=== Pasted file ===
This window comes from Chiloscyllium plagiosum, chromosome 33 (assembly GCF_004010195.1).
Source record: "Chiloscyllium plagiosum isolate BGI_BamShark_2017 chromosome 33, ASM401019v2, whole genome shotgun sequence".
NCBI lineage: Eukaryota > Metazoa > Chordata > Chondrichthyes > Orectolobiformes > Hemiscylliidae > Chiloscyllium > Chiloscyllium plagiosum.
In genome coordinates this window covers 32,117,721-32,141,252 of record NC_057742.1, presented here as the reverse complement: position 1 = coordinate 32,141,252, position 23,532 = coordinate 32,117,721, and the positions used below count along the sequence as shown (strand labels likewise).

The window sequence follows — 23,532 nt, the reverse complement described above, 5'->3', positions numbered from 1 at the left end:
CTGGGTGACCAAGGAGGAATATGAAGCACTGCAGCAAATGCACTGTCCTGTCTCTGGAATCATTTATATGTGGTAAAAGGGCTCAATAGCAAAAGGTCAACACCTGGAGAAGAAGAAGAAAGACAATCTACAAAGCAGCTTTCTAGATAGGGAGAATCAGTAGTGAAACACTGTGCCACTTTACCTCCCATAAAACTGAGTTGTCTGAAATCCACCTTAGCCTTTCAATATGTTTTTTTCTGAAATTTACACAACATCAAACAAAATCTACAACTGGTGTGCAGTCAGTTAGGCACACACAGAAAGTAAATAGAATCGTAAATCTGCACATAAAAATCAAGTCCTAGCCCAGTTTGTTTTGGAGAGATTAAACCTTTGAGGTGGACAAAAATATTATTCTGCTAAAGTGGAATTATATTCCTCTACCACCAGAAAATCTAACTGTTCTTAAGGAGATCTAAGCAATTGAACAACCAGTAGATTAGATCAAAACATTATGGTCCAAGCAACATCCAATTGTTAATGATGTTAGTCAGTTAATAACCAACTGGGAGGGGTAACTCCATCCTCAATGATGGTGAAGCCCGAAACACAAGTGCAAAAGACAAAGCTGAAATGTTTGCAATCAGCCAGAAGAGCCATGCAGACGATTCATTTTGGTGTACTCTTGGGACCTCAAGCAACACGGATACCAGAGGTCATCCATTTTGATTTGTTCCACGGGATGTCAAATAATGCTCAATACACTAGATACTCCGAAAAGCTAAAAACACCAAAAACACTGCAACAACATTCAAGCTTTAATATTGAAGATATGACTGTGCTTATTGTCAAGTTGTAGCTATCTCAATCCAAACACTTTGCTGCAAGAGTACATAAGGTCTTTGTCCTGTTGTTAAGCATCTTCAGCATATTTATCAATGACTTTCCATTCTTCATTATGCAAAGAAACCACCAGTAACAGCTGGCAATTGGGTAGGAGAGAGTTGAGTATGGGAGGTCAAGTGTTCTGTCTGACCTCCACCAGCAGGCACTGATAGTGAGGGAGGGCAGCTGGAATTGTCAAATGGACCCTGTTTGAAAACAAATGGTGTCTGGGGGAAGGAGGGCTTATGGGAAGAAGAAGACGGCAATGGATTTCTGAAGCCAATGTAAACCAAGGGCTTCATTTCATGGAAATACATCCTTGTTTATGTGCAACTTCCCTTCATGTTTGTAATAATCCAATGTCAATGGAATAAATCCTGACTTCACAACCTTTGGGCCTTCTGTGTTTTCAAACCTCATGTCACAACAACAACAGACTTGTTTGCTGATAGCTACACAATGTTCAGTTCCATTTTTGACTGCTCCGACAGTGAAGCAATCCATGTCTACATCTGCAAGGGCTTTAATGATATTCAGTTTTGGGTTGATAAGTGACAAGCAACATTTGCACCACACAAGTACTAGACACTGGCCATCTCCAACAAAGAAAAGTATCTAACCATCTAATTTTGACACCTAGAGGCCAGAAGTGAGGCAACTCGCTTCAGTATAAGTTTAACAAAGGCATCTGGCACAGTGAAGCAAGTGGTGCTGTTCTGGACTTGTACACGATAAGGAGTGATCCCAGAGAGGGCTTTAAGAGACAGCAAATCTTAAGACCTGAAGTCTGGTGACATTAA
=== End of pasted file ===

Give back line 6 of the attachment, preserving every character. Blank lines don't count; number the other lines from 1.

CTGGGTGACCAAGGAGGAATATGAAGCACTGCAGCAAATGCACTGTCCTGTCTCTGGAATCATTTATATGTGGTAAAAGGGCTCAATAGCAAAAGGTCAACACCTGGAGAAGAAGAAGAAAGACAATCTACAAAGCAGCTTTCTAGATAGGGAGAATCAGTAGTGAAACACTGTGCCACTTTACCTCCCATAAAACTGAGTTGTCTGAAATCCACCTTAGCCTTTCAATATGTTTTTTTCTGAAATTTACACAACATCAAACAAAATCTACAACTGGTGTGCAGTCAGTTAGGCACACACAGAAAGTAAATAGAATCGTAAATCTGCACATAAAAATCAAGTCCTAGCCCAGTTTGTTTTGGAGAGATTAAACCTTTGAGGTGGACAAAAATATTATTCTGCTAAAGTGGAATTATATTCCTCTACCACCAGAAAATCTAACTGTTCTTAAGGAGATCTAAGCAATTGAACAACCAGTAGATTAGATCAAAACATTATGGTCCAAGCAACATCCAATTGTTAATGATGTTAGTCAGTTAATAACCAACTGGGAGGGGTAACTCCATCCTCAATGATGGTGAAGCCCGAAACACAAGTGCAAAAGACAAAGCTGAAATGTTTGCAATCAGCCAGAAGAGCCATGCAGACGATTCATTTTGGTGTACTCTTGGGACCTCAAGCAACACGGATACCAGAGGTCATCCATTTTGATTTGTTCCACGGGATGTCAAATAATGCTCAATACACTAGATACTCCGAAAAGCTAAAAACACCAAAAACACTGCAACAACATTCAAGCTTTAATATTGAAGATATGACTGTGCTTATTGTCAAGTTGTAGCTATCTCAATCCAAACACTTTGCTGCAAGAGTACATAAGGTCTTTGTCCTGTTGTTAAGCATCTTCAGCATATTTATCAATGACTTTCCATTCTTCATTATGCAAAGAAACCACCAGTAACAGCTGGCAATTGGGTAGGAGAGAGTTGAGTATGGGAGGTCAAGTGTTCTGTCTGACCTCCACCAGCAGGCACTGATAGTGAGGGAGGGCAGCTGGAATTGTCAAATGGACCCTGTTTGAAAACAAATGGTGTCTGGGGGAAGGAGGGCTTATGGGAAGAAGAAGACGGCAATGGATTTCTGAAGCCAATGTAAACCAAGGGCTTCATTTCATGGAAATACATCCTTGTTTATGTGCAACTTCCCTTCATGTTTGTAATAATCCAATGTCAATGGAATAAATCCTGACTTCACAACCTTTGGGCCTTCTGTGTTTTCAAACCTCATGTCACAACAACAACAGACTTGTTTGCTGATAGCTACACAATGTTCAGTTCCATTTTTGACTGCTCCGACAGTGAAGCAATCCATGTCTACATCTGCAAGGGCTTTAATGATATTCAGTTTTGGGTTGATAAGTGACAAGCAACATTTGCACCACACAAGTACTAGACACTGGCCATCTCCAACAAAGAAAAGTATCTAACCATCTAATTTTGACACCTAGAGGCCAGAAGTGAGGCAACTCGCTTCAGTATAAGTTTAACAAAGGCATCTGGCACAGTGAAGCAAGTGGTGCTGTTCTGGACTTGTACACGATAAGGAGTGATCCCAGAGAGGGCTTTAAGAGACAGCAAATCTTAAGACCTGAAGTCTGGTGACATTAA